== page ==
Are you looking for a way to give your garden and soil a nutrients boost, and recycle your waste along the way? Here’s how to start a compost bin at home.
Composting offers a natural alternative to chemical based fertilizers in your garden, and can divert as much as 30% of a household’s waste away from landfill. If you want a way to save the world, then there’s no better – or easier – method to do so.
How Does A Compost Bin Work?
The secret to conquering composting lies in the materials. To varying degrees, what you put in your compost bin should be either carbon or nitrogen based. A healthy compost should usually be one third nitrogen (green materials like grass clippings, kitchen waste from fruit and vegetables, and green leaves) vs two thirds carbon (brown materials like dried leaves, branches, sawdust and even coffee grounds).
The carbon based materials allow oxygen to penetrate the matter, and encourage the organisms that live in the materials to grow and develop. It’s a good idea to cover the green materials with brown materials, as this can also help to keep the odours at bay.
Depending on where you live, the composting journey can look vastly different. For urban or inner city dwellers, popular composting methods include a tub in the kitchen, a worm farm on your balcony, or the ever popular composting tumbler. If you reside in a rural area, many people simply make a “pile” in their backyard, or opt for DIY methods using old bins. Either way, as long as the compost is turned everyone to two weeks, the materials will eventually break down, and make one of the best natural fertilisers in the world.
If you still aren’t sold on the magic of composting yet, just a handful of known benefits associated with this practice include:
- An alternative to chemical based fertilizers for your garden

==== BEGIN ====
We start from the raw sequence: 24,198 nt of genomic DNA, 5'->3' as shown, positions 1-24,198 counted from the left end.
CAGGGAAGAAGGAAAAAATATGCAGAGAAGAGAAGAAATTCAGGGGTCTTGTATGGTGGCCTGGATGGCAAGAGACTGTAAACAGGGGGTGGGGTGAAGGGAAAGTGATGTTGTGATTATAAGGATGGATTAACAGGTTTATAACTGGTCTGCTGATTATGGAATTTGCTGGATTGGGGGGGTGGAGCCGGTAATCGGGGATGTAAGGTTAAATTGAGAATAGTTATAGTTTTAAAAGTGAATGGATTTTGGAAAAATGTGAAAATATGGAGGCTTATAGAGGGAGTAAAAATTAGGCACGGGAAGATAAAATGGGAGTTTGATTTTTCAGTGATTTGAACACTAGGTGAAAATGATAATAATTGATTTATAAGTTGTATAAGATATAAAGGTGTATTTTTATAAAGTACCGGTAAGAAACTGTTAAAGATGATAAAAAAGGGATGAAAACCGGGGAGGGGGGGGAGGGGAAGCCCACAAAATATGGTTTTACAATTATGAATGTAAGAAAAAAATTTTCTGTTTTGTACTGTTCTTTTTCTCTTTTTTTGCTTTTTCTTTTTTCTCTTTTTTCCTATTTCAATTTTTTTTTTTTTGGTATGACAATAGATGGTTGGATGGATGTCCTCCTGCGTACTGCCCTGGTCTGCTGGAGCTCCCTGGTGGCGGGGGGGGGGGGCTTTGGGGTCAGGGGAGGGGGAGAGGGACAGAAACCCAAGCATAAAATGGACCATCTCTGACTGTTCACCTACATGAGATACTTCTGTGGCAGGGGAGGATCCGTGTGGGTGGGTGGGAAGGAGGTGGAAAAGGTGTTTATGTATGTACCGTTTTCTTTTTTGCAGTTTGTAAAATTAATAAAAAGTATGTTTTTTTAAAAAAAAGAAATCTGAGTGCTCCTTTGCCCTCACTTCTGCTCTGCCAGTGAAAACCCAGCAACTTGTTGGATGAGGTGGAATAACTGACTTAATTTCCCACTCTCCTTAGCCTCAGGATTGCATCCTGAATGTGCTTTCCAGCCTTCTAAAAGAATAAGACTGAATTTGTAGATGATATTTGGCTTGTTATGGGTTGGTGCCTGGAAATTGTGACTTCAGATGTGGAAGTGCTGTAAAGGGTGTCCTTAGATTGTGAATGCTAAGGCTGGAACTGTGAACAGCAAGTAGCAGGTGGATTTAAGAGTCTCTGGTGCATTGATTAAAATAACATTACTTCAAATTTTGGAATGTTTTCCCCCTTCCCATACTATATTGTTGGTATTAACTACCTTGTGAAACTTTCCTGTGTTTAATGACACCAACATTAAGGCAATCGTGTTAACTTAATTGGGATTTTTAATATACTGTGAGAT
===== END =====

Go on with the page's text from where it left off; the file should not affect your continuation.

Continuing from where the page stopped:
- Enriches soil by adding valuable nutrients and microbes
- Helps your garden to retain moisture and improves drought resistance
- Suppresses plant diseases, pests and invading weeds
- Saves you money on gardening products
- Reduces methane emissions and lowers your carbon footprint
What Not To Add To A Compost Bin
If you’re just starting your composting journey, one of the common mistakes gardeners make is by adding the wrong materials to their compost bin. If you don’t pay attention to the organic matter that you’re adding to your compost and in turn your garden, it could easily get soggy, smelly, or even damage the plants that you’re trying to help.
So what should you avoid adding to your compost bin, and why?
Dairy Products – Including raw eggs, as these can attract insects and nasty odurs that may affect the efficiency of your compost bin.
Diseased Or Insect Ridden Waste – If you have plant trimmings, leaves or stems that have been affected by pests, they can be unwittingly transferred back to your garden.
Meat Or Bones – This can negatively impact the composting cycle, attract odours and pests, and isn’t recommended if you plan to use the compost on a veggie or food patch.
Faeces – Yes, this includes kitty litter. It may seem like an obvious one, but hygiene wise it’s not the best idea to use with compost going back into your garden or home environment.
Any Garden Waste Exposed To Chemicals – If you have previously used a chemical based pesticide or herbicide or in your garden, ensure that you keep any affected trimmings out.
Looking For More Natural Alternatives In Your Garden?
Whether you’re on the hunt for more tips with how to start a compost bin at home, or further insights regarding an alternative for chemical based fertilisers or weed killers, it’s always worth speaking to the professionals.
Here at Bioweed, we specialise in environmentally friendly gardening products, including herbicides, plant probiotics, and natural alternatives to traditional gardening solutions. Should you have any questions about how to improve the sustainability of your home, garden or agricultural crop, get in touch with us today.